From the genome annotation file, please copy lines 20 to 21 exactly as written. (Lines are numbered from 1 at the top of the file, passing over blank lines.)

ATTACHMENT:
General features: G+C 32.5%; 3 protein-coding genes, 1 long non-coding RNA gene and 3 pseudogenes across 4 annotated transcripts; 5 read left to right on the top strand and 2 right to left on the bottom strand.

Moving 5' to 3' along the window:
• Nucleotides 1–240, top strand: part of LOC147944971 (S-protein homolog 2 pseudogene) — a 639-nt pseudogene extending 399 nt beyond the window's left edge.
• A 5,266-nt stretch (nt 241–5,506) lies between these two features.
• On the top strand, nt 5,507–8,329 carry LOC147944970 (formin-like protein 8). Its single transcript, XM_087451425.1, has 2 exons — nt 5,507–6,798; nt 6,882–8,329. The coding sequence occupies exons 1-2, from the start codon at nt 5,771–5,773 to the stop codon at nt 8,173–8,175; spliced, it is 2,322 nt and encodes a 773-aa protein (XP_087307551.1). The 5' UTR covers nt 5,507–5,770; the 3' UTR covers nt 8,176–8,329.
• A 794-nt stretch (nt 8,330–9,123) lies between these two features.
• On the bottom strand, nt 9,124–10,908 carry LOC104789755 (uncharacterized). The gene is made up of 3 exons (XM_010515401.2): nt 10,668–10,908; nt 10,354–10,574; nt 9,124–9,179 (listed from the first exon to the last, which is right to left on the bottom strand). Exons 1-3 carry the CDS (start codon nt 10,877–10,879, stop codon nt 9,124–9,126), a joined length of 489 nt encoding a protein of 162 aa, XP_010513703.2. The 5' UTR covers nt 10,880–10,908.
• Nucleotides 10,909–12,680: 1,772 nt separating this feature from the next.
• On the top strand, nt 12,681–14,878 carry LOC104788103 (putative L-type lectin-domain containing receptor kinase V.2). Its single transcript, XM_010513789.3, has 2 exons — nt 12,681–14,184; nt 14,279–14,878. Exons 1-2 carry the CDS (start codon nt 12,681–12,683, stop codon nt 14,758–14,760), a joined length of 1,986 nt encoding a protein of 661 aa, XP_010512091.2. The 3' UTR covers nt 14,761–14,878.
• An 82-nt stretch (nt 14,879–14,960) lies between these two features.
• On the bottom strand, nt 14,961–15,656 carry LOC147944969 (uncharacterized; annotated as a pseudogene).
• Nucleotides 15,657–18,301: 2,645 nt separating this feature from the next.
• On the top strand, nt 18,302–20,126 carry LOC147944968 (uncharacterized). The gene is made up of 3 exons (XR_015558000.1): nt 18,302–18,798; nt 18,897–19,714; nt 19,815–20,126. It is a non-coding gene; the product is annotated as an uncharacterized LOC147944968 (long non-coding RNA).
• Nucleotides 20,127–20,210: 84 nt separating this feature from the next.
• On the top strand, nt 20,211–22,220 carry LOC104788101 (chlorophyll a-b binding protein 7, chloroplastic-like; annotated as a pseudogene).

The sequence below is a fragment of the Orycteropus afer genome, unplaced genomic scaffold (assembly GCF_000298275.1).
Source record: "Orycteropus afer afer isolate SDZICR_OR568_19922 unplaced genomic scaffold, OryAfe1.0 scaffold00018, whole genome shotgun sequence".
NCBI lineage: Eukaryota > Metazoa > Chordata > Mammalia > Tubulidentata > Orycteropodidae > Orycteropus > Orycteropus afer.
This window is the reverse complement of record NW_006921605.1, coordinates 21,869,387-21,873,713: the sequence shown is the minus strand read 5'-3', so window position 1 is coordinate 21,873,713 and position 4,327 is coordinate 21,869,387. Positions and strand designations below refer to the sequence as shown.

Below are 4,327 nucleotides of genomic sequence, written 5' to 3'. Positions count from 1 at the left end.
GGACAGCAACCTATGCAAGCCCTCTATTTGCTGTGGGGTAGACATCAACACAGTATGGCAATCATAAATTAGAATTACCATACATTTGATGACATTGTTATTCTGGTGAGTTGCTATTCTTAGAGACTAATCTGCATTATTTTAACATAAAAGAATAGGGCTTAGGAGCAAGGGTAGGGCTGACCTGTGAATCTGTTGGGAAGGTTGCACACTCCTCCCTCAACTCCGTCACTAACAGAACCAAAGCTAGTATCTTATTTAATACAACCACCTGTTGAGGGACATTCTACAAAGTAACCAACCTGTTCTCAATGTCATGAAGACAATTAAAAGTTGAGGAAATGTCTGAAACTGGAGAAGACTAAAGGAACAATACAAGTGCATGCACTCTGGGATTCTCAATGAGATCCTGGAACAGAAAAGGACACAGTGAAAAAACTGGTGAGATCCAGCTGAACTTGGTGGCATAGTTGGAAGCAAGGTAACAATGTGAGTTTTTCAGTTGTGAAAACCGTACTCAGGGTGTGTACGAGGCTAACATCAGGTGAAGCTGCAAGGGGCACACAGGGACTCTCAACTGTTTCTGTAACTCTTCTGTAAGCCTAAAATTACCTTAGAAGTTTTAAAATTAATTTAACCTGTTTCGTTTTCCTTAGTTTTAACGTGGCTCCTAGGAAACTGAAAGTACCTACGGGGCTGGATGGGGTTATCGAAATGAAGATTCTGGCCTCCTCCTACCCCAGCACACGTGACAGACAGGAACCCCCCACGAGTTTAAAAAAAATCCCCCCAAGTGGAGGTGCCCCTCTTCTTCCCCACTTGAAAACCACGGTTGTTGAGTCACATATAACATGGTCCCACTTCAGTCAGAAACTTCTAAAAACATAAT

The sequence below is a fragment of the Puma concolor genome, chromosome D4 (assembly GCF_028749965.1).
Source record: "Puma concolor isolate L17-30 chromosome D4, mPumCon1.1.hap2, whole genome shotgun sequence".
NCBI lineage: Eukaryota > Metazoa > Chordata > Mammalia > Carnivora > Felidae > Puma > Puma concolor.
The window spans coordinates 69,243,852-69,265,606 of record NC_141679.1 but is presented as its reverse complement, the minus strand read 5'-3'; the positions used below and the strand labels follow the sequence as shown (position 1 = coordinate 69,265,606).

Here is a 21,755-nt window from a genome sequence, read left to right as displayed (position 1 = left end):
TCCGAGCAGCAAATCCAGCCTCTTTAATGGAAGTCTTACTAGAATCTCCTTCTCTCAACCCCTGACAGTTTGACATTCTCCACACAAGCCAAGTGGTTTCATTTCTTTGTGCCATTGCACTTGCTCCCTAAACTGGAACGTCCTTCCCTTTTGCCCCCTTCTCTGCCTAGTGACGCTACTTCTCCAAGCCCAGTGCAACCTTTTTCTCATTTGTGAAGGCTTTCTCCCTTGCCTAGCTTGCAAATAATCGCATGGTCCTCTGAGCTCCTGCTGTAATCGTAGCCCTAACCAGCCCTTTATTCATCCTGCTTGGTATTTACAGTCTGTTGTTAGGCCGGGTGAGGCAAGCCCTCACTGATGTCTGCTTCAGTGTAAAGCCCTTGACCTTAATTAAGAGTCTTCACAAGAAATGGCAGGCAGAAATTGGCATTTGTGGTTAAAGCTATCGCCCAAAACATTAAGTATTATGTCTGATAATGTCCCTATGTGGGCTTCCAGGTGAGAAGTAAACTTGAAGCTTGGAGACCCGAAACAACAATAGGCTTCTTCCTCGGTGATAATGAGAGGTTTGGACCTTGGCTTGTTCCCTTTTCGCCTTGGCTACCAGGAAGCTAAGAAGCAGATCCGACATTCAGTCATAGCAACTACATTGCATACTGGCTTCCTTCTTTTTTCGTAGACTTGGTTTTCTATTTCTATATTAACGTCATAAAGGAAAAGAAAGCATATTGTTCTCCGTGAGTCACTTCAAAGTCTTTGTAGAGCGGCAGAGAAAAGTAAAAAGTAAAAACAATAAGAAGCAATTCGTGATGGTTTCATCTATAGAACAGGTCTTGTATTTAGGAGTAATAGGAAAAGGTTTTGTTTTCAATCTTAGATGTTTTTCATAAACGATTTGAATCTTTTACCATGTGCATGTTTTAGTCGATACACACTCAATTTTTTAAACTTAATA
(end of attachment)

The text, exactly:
Below are 4,327 nucleotides of genomic sequence, written 5' to 3'. Positions count from 1 at the left end.
GGACAGCAACCTATGCAAGCCCTCTATTTGCTGTGGGGTAGACATCAACACAGTATGGCAATCATAAATTAGAATTACCATACATTTGATGACATTGTTATTCTGGTGAGTTGCTATTCTTAGAGACTAATCTGCATTATTTTAACATAAAAGAATAGGGCTTAGGAGCAAGGGTAGGGCTGACCTGTGAATCTGTTGGGAAGGTTGCACACTCCTCCCTCAACTCCGTCACTAACAGAACCAAAGCTAGTATCTTATTTAATACAACCACCTGTTGAGGGACATTCTACAAAGTAACCAACCTGTTCTCAATGTCATGAAGACAATTAAAAGTTGAGGAAATGTCTGAAACTGGAGAAGACTAAAGGAACAATACAAGTGCATGCACTCTGGGATTCTCAATGAGATCCTGGAACAGAAAAGGACACAGTGAAAAAACTGGTGAGATCCAGCTGAACTTGGTGGCATAGTTGGAAGCAAGGTAACAATGTGAGTTTTTCAGTTGTGAAAACCGTACTCAGGGTGTGTACGAGGCTAACATCAGGTGAAGCTGCAAGGGGCACACAGGGACTCTCAACTGTTTCTGTAACTCTTCTGTAAGCCTAAAATTACCTTAGAAGTTTTAAAATTAATTTAACCTGTTTCGTTTTCCTTAGTTTTAACGTGGCTCCTAGGAAACTGAAAGTACCTACGGGGCTGGATGGGGTTATCGAAATGAAGATTCTGGCCTCCTCCTACCCCAGCACACGTGACAGACAGGAACCCCCCACGAGTTTAAAAAAAATCCCCCCAAGTGGAGGTGCCCCTCTTCTTCCCCACTTGAAAACCACGGTTGTTGAGTCACATATAACATGGTCCCACTTCAGTCAGAAACTTCTAAAAACATAAT